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FBI Chief Faces Tough Questions from Congress about Abuses in Data Collection


The director of the Federal Bureau of Investigation is vowing reforms in the wake of an internal report that revealed the agency abused its powers in obtaining personal information during investigations of suspected terrorists. Robert Mueller made his comments to skeptical lawmakers Tuesday, as VOA's Deborah Tate reports from Capitol Hill.

FBI Director Mueller faced tough questions from both Democrats and Republicans on the Senate Judiciary Committee over a government inspector general's report concluding that the agency misused documents known as national security letters to obtain private information about people without getting prior approval from a judge.

Senator Arlen Specter of Pennsylvania is the top Republican on the committee:

"The question emerging is whether the FBI is up to the enormous task that we have asked it to perform," he said. " Every time we turn around, there is another serious failure on the part of the bureau."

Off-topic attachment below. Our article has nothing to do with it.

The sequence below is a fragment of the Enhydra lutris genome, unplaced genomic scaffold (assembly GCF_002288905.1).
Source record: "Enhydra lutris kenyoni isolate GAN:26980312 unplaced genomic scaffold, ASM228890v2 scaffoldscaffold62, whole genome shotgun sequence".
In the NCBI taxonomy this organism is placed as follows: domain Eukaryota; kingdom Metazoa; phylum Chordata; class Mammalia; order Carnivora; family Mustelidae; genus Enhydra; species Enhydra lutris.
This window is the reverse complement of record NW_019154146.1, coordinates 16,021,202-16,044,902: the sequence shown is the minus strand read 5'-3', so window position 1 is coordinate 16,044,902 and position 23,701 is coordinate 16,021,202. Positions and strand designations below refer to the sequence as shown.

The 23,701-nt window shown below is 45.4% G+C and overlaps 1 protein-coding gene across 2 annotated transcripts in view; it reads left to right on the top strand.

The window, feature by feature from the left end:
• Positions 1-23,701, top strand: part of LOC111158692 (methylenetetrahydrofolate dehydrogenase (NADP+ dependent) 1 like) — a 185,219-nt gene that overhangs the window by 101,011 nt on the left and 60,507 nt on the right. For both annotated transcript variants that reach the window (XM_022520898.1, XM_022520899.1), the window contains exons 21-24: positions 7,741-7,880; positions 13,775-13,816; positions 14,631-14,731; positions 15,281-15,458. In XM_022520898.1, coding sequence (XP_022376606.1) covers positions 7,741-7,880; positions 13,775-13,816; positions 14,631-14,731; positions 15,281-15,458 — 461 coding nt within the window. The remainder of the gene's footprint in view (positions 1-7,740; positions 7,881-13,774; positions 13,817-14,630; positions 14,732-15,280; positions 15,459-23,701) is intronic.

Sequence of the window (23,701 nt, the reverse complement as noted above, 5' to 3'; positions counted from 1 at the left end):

Specter proposed that Congress consider establishing a separate domestic intelligence agency like Britain's MI-5.

The national security letters are used to obtain telephone, e-mail and financial records in terrorism investigations. Controls over how the letters are used were eased under the Patriot Act, passed by Congress after the September 11, 2001 terrorist attacks on the United States to strengthen the government's ability to pursue terrorists.

In light of the inspector general's report, the Judiciary Committee chairman, Democratic Senator Patrick Leahy of Vermont, said the time has come to consider whether Congress granted the government too much power.

"We are going to be reexamining the broad authorities we have granted the FBI under the Patriot Act," he said.

But FBI Director Mueller urged lawmakers not to amend the law.

"It would handcuff us and inhibit us from doing the kind of investigation necessary to thwart terrorist attacks," he said.

Mueller said he has begun to correct the problems with the way the agency collects personal data and has ordered an audit to determine whether any agents should be disciplined.

At a House of Representatives hearing last week, lawmakers warned the FBI that it could lose its expanded surveillance authority if the agency fails to correct its mistakes.

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